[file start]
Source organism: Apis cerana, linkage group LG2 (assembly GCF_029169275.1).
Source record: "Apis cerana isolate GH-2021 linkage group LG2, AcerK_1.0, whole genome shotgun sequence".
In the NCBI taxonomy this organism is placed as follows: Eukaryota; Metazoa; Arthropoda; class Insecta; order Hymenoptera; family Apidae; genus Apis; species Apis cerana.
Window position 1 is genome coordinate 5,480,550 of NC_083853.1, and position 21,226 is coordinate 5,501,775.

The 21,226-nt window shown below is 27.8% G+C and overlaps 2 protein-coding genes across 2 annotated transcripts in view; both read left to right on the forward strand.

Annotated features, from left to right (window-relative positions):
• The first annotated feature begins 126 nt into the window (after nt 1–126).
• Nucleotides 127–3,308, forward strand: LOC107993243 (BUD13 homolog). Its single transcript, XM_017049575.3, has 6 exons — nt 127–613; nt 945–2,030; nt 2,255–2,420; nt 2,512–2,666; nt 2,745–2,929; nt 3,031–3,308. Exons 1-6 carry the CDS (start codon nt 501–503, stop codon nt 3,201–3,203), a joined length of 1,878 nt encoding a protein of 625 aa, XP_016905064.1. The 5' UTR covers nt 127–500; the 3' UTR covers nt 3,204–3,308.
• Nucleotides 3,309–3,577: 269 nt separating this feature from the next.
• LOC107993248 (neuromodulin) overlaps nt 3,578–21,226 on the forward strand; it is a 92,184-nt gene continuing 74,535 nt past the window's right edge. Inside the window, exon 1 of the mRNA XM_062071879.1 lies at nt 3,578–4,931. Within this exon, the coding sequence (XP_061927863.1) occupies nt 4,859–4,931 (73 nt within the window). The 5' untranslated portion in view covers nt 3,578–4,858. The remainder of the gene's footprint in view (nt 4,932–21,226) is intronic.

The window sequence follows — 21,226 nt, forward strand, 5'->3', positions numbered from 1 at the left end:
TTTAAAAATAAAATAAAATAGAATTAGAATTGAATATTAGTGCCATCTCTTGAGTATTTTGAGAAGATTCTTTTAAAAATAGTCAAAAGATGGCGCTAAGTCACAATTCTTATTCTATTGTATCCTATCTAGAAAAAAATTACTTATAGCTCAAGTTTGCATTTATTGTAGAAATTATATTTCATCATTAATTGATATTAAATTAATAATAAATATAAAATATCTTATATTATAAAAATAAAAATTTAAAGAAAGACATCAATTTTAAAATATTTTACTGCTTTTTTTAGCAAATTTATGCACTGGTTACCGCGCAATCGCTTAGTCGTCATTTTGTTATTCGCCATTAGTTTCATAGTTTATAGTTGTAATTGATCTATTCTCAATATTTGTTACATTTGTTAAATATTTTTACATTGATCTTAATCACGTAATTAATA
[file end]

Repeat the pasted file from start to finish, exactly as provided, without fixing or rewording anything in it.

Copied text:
Source organism: Apis cerana, linkage group LG2 (assembly GCF_029169275.1).
Source record: "Apis cerana isolate GH-2021 linkage group LG2, AcerK_1.0, whole genome shotgun sequence".
In the NCBI taxonomy this organism is placed as follows: Eukaryota; Metazoa; Arthropoda; class Insecta; order Hymenoptera; family Apidae; genus Apis; species Apis cerana.
Window position 1 is genome coordinate 5,480,550 of NC_083853.1, and position 21,226 is coordinate 5,501,775.

The 21,226-nt window shown below is 27.8% G+C and overlaps 2 protein-coding genes across 2 annotated transcripts in view; both read left to right on the forward strand.

Annotated features, from left to right (window-relative positions):
• The first annotated feature begins 126 nt into the window (after nt 1–126).
• Nucleotides 127–3,308, forward strand: LOC107993243 (BUD13 homolog). Its single transcript, XM_017049575.3, has 6 exons — nt 127–613; nt 945–2,030; nt 2,255–2,420; nt 2,512–2,666; nt 2,745–2,929; nt 3,031–3,308. Exons 1-6 carry the CDS (start codon nt 501–503, stop codon nt 3,201–3,203), a joined length of 1,878 nt encoding a protein of 625 aa, XP_016905064.1. The 5' UTR covers nt 127–500; the 3' UTR covers nt 3,204–3,308.
• Nucleotides 3,309–3,577: 269 nt separating this feature from the next.
• LOC107993248 (neuromodulin) overlaps nt 3,578–21,226 on the forward strand; it is a 92,184-nt gene continuing 74,535 nt past the window's right edge. Inside the window, exon 1 of the mRNA XM_062071879.1 lies at nt 3,578–4,931. Within this exon, the coding sequence (XP_061927863.1) occupies nt 4,859–4,931 (73 nt within the window). The 5' untranslated portion in view covers nt 3,578–4,858. The remainder of the gene's footprint in view (nt 4,932–21,226) is intronic.

The window sequence follows — 21,226 nt, forward strand, 5'->3', positions numbered from 1 at the left end:
TTTAAAAATAAAATAAAATAGAATTAGAATTGAATATTAGTGCCATCTCTTGAGTATTTTGAGAAGATTCTTTTAAAAATAGTCAAAAGATGGCGCTAAGTCACAATTCTTATTCTATTGTATCCTATCTAGAAAAAAATTACTTATAGCTCAAGTTTGCATTTATTGTAGAAATTATATTTCATCATTAATTGATATTAAATTAATAATAAATATAAAATATCTTATATTATAAAAATAAAAATTTAAAGAAAGACATCAATTTTAAAATATTTTACTGCTTTTTTTAGCAAATTTATGCACTGGTTACCGCGCAATCGCTTAGTCGTCATTTTGTTATTCGCCATTAGTTTCATAGTTTATAGTTGTAATTGATCTATTCTCAATATTTGTTACATTTGTTAAATATTTTTACATTGATCTTAATCACGTAATTAATA